Under  different circumstances Dreyfus’ tradition-shattering methods might have been considered frivolous and beneath note. But the fact is that Dreyfus has excelled at the one thing Wall Street really respects—making big money—ever since, at the age of 32, he first focused his enormous intelligence on the market. His ability to prophesy the stock market dips and rises has made Dreyfus preposterously rich. It also made millionaires of a number of his friends and added substantially to the worth of several hundred thousand ordinary citizens who own shares in the Dreyfus Fund, the institution which made Dreyfus’ name in The Street. Like all of the mutual funds, the Dreyfus Fund enables the small investor, to “get into the market” without having to be either an expert or a born gambler. Anyone who can afford to invest even a modest amount in the market—with some funds, it may be as little as $10—can put his money into a mutual fund which owns a varied portfolio of securities and is managed by experts. In almost all funds, including Dreyfus’, a part of the investor’s outlay is kept by the managers as a sales charge—or “load”—to cover operating costs.

Depending on the state of the market and the judgment of the managers, a fund will consist of a “mix” of stocks and bonds and a certain amount of cash. Mutual funds, which also invest money for such large institutional vehicles as pension, profit-sharing funds, have wrought enormous changes in the traditional concept of capitalism. They have turned bus drivers and ditchdiggers into stockholders and transformed huge sections of what Karl Marx viewed as the exploited proletariat into vested owners of industry. More than three-and-a-half million Americans have amassed a staggering $35.2 billion stake in U.S. capitalism through the medium of funds—and another $4.5 billion is added every year. In the canyons once controlled by Jay Gould and J. P. Morgan, the 225 active mutual funds now constitute one of the largest and most powerful sources of investment money—and Jack Dreyfus’ fund early became the most dramatic symbol of this phenomenon.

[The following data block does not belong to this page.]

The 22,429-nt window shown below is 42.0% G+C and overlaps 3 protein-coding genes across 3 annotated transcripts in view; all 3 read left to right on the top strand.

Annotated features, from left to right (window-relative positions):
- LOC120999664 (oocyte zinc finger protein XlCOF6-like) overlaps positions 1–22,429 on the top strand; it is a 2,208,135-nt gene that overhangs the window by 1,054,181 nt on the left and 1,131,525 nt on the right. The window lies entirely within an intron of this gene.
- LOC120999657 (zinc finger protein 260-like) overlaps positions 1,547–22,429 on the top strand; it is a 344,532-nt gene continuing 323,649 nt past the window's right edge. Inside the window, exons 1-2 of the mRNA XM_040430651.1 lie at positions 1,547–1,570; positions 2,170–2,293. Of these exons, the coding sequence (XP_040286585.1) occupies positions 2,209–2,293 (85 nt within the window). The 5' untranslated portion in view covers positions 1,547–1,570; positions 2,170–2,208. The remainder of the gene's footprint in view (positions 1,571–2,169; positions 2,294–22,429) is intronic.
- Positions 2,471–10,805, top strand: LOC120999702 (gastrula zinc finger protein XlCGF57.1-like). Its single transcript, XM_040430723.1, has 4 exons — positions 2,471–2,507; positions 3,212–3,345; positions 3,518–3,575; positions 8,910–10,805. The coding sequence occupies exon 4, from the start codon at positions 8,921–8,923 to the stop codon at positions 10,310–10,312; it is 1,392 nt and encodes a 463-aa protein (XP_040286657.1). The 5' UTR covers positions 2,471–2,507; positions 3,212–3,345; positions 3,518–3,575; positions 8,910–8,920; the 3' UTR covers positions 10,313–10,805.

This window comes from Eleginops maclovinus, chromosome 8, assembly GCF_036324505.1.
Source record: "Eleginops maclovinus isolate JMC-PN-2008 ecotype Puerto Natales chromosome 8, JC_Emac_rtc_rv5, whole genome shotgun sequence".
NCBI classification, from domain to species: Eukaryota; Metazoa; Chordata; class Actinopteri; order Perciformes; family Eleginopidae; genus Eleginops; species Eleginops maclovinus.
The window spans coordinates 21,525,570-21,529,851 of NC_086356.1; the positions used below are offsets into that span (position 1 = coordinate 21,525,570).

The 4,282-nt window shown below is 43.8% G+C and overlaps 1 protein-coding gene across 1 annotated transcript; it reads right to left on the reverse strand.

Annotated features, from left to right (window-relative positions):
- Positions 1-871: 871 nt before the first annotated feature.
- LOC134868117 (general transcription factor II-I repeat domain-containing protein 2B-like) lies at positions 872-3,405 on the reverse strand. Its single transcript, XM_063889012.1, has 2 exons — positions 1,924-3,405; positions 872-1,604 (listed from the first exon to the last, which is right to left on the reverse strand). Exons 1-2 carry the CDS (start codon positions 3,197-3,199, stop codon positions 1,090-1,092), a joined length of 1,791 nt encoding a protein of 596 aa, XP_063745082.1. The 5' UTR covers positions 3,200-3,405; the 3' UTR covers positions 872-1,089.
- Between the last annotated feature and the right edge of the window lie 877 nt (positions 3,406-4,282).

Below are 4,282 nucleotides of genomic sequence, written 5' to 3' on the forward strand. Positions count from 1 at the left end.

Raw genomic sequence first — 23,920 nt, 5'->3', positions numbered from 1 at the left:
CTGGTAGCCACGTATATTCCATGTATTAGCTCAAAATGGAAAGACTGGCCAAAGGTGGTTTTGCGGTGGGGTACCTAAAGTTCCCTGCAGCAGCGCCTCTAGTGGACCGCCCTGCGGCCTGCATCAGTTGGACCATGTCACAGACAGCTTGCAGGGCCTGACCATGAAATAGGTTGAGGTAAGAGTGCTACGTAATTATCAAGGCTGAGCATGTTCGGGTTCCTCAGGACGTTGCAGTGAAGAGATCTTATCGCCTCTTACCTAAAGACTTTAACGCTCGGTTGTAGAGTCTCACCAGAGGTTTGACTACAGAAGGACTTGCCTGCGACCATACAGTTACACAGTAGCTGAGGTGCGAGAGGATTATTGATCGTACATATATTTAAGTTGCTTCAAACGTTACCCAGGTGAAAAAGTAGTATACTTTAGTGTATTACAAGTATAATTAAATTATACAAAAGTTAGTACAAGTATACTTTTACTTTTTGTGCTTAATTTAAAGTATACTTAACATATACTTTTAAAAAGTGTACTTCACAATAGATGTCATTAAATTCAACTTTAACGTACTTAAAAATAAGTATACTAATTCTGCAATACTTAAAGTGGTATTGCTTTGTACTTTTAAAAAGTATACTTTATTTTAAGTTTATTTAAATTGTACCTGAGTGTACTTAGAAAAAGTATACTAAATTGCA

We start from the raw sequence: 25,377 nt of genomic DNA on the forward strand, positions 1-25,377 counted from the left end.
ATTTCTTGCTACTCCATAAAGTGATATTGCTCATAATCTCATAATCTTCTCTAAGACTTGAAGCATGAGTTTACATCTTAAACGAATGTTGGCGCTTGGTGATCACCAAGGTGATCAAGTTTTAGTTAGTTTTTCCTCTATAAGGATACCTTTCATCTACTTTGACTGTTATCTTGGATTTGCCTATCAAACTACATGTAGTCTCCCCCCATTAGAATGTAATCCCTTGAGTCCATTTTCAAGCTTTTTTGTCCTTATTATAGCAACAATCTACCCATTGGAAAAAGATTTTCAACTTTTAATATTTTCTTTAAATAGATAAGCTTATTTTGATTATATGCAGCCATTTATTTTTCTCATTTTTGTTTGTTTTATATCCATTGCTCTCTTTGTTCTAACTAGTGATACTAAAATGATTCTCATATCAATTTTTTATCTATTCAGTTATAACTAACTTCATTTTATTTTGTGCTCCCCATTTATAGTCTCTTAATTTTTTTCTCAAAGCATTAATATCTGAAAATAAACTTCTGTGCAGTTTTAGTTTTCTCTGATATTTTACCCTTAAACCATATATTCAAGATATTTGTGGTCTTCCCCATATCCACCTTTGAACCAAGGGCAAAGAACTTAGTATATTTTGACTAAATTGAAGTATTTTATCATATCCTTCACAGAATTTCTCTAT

The Dreyfus Fund differs from the others mainly in the matter of profit. This is sometimes referred to as “how the numbers come out” and they have come out very well indeed for Dreyfus. Money invested in his fund just 12 years ago and left there to grow has increased by 604 percent. Over the same period the next most successful among all the funds lags 102 points behind this figure. (The Dow-Jones industrial averages over the same period rose by 346 percent.) Dreyfus’ total impact on Wall Street, however, was achieved less by the “numbers” than by the kind of magic once used by P. T. Barnum.